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Scoring a Hole in One With Golf Sales

Rounds played have been waning, but here’s how to be more than on par when compared to other resorts.

Friday, August 01, 2014
Steve Pike
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By most accounts, golf hit its U.S. high water mark in 2002 with nearly 30 million participants. Since 2002, however, golf participation in the U.S. has shown a nearly five percent decline year-to-year, according to Pellucid Corp., a Buffalo Grove, Ill., based company that tracks golf industry trends.

Golf Datatech, a Kissimmee, Fla., based company that tracks golfer participation, reported this past May that golf rounds in the U.S. were down two percent year-over-year.

All of these numbers fly in the face of the industry’s ‘’grow the game’’ pundits. This past January, for example, PGA of America President Ted Bishop claimed golf is “in the best place that the game has been in for a while."

But the numbers, tell a different story, and they include everything from municipal golf courses to high-end resort courses. The golf sky, however, is not completely collapsing. Many golf resorts are standing up well to the game’s participation challenges through savvy marketing, which includes attractive stay and play packages, and quality customer service.

“There is no doubt that the golf industry is a competitive one, and that you have to be very diligent about your potential business, in order to attract the most customers while maximizing your tee sheet to the greatest extent,’’ said Matt Flory, general manager of TPC San Antonio at JW Marriott San Antonio Hill Country Resort & Spa. “From a golf package standpoint, it is all about creating a bundled golf package between room and golf, at the absolute best value.’’

Flory said that this requires coordination between the department selling the rooms, and the department selling the golf, to create one dynamic package that provides great product, for an attractive price.

“Then, you have to go tell your story,’’ Flory said. “Whether it is from advertising or effective database management, it is important to get your product in front of the eyes of the golfers.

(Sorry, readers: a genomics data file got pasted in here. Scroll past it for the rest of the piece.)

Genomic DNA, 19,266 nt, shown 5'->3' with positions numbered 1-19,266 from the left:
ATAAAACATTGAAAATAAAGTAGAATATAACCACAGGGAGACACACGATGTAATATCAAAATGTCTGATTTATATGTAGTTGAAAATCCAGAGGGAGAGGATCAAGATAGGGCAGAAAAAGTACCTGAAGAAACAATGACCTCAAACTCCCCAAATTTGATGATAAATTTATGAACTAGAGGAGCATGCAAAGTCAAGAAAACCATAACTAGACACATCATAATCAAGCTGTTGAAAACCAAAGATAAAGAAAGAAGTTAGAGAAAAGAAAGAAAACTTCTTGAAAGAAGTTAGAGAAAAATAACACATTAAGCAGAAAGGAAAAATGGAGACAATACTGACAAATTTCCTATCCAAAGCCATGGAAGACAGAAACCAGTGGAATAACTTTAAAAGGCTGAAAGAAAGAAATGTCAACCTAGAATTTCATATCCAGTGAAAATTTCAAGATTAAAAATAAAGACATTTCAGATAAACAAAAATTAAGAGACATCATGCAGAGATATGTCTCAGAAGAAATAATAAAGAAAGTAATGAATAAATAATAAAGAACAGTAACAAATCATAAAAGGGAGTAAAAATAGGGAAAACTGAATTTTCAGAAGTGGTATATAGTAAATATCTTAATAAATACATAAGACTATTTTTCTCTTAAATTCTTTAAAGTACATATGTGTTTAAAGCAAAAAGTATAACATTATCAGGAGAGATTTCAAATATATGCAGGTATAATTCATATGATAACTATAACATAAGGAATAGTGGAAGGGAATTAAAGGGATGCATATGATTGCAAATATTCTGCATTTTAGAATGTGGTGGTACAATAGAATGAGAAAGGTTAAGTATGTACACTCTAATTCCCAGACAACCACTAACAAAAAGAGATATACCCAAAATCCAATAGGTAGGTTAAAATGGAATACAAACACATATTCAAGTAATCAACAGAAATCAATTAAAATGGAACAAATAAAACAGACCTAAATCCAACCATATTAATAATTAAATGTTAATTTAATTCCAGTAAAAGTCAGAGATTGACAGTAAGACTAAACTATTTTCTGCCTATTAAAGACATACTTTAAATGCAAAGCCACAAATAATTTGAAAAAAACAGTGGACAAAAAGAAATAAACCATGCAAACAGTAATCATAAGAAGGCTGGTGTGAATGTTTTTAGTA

“In addition, we work heavily on presenting the product to those on-site. Through promotions that range from golf special pricing and complimentary rental clubs, it is important for our guests to know golf is available. But we certainly do it with a courtesy message in mind, versus a sales pitch.’’

The Four Seasons Scottsdale at Troon North combines the best of two worlds – the luxury of a Four Seasons property and the Troon North Golf Club in Scottsdale - one of the Southwest’s “must play’’ courses – about one mile away. The resort’s concierge desk can book tee times at one of Troon Golf’s two golf courses and a shuttle takes players between the resort and the club.

“We try to make it as seamless as possible for the resort guests,’’ said Mike Friend, director of sales at Troon North Golf Club.

The Omni La Costa Resort & Spa in Carlsbad, Calif., features what it calls “Golf Squad,’’whose members roam the resort’s two golf courses, not as pace-of-play marshals but as roving ambassadors. Their job, said Mike Kelly, the resort’s head golf professional, is to provide support and encouragement to players.

“It is all about making each guest feel special,” Kelly said. “We want every guest to feel right at home as soon as they walk in the door.”

For example, each member of The Golf Squad has a business card with his name and contact number, provided to each guest to use as needed. The cards, Kelly said, not only make it easier for guests to contact The Golf Squad throughout the round, but they reinforce the personal welcome and illustrate the “at your service” mentality of The Golf Squad and every other resort employee.

“Our goal is to enhance the guest experience at every touch point,’’ Kelly said.

The Wintergreen (Va.) Resort offers a nine-hole “golf adventure’’ aimed that families at its Devi’s Knob golf course. Called “Family Fun 9,’’ the program is available Monday through Thursday starting at 3 p.m. and includes golf fees, rental clubs and discounts on golf balls.

The Vinoy Golf Club at the Vinoy Renaissance Resort in St. Petersburg, Fla., saw play increase six percent in 2013 versus 2012 according to head golf professional John Hanlon. The club, Hanlon said, is slated to be up three percent this year compared to 2013.

“We’re one of the fortunate few,’’ Hanlon said. “One of our main goals is to be put the best product out there as possible.’’
By “product,’ Hanlon means the golf course itself.

“You have to have a quality product to attract people,’’ Hanlon said. “We’re fortunately to be a Marriott property. Marriott invests in its properties so we’ve been able to do some maintenance to create a quality experience.’’

For example, Hanlon said, the club last year expanding its practice putting green from 3,000 square feet to 10,000 square feet, and this year made some changes to the first and ninth to make them easier to play for resort guests.

“Those kinds of things make it attractive for groups or individual players who want to come to the resort to play golf,’’ Hanlon said.

Credit
Steve Pike
Hotel Interactive Editorial Division

Bio: Steve Pike is an award-winning golf writer and author who helped define golf business reporting in the early 1990s as the first Golf Business Editor for Golfweek magazine and later at Golf World and Golf Shop Operations magazines for Golf Digest. Pike further pioneered this genre at the PGA of America and Time Warner as the golf business writer and editor for PGA.com. He started in newspapers more than ...
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